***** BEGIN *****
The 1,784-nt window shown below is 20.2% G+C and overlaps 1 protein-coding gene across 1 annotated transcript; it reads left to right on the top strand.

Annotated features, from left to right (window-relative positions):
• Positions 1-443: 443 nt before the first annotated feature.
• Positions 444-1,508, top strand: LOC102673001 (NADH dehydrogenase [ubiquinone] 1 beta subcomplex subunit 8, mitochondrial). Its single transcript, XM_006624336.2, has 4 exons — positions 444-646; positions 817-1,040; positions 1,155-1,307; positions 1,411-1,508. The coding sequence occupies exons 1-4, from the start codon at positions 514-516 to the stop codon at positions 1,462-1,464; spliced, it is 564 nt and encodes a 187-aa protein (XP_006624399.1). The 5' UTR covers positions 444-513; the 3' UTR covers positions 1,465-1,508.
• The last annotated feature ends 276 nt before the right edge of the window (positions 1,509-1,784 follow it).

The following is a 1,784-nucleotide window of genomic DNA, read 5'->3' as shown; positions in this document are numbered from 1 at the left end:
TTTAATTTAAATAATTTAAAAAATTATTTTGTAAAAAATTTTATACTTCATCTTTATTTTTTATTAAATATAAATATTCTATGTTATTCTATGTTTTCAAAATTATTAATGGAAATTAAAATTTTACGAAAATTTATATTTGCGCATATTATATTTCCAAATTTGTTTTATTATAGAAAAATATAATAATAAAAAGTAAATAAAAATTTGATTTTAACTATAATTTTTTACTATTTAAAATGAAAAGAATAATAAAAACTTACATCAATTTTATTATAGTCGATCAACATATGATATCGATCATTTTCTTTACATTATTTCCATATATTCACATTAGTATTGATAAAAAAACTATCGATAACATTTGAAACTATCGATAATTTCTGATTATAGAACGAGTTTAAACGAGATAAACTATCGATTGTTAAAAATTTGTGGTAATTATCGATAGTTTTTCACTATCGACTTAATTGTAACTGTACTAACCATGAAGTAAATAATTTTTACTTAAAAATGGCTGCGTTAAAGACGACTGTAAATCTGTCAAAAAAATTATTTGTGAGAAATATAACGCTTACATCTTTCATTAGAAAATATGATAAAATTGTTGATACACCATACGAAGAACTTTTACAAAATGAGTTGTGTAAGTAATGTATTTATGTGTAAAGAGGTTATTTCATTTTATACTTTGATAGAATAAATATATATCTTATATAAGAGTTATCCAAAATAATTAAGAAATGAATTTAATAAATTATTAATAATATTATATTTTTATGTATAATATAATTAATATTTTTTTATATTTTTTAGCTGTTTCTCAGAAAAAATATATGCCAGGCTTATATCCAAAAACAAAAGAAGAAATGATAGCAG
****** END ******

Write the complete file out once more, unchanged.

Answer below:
The 1,784-nt window shown below is 20.2% G+C and overlaps 1 protein-coding gene across 1 annotated transcript; it reads left to right on the top strand.

Annotated features, from left to right (window-relative positions):
• Positions 1-443: 443 nt before the first annotated feature.
• Positions 444-1,508, top strand: LOC102673001 (NADH dehydrogenase [ubiquinone] 1 beta subcomplex subunit 8, mitochondrial). Its single transcript, XM_006624336.2, has 4 exons — positions 444-646; positions 817-1,040; positions 1,155-1,307; positions 1,411-1,508. The coding sequence occupies exons 1-4, from the start codon at positions 514-516 to the stop codon at positions 1,462-1,464; spliced, it is 564 nt and encodes a 187-aa protein (XP_006624399.1). The 5' UTR covers positions 444-513; the 3' UTR covers positions 1,465-1,508.
• The last annotated feature ends 276 nt before the right edge of the window (positions 1,509-1,784 follow it).

The following is a 1,784-nucleotide window of genomic DNA, read 5'->3' as shown; positions in this document are numbered from 1 at the left end:
TTTAATTTAAATAATTTAAAAAATTATTTTGTAAAAAATTTTATACTTCATCTTTATTTTTTATTAAATATAAATATTCTATGTTATTCTATGTTTTCAAAATTATTAATGGAAATTAAAATTTTACGAAAATTTATATTTGCGCATATTATATTTCCAAATTTGTTTTATTATAGAAAAATATAATAATAAAAAGTAAATAAAAATTTGATTTTAACTATAATTTTTTACTATTTAAAATGAAAAGAATAATAAAAACTTACATCAATTTTATTATAGTCGATCAACATATGATATCGATCATTTTCTTTACATTATTTCCATATATTCACATTAGTATTGATAAAAAAACTATCGATAACATTTGAAACTATCGATAATTTCTGATTATAGAACGAGTTTAAACGAGATAAACTATCGATTGTTAAAAATTTGTGGTAATTATCGATAGTTTTTCACTATCGACTTAATTGTAACTGTACTAACCATGAAGTAAATAATTTTTACTTAAAAATGGCTGCGTTAAAGACGACTGTAAATCTGTCAAAAAAATTATTTGTGAGAAATATAACGCTTACATCTTTCATTAGAAAATATGATAAAATTGTTGATACACCATACGAAGAACTTTTACAAAATGAGTTGTGTAAGTAATGTATTTATGTGTAAAGAGGTTATTTCATTTTATACTTTGATAGAATAAATATATATCTTATATAAGAGTTATCCAAAATAATTAAGAAATGAATTTAATAAATTATTAATAATATTATATTTTTATGTATAATATAATTAATATTTTTTTATATTTTTTAGCTGTTTCTCAGAAAAAATATATGCCAGGCTTATATCCAAAAACAAAAGAAGAAATGATAGCAG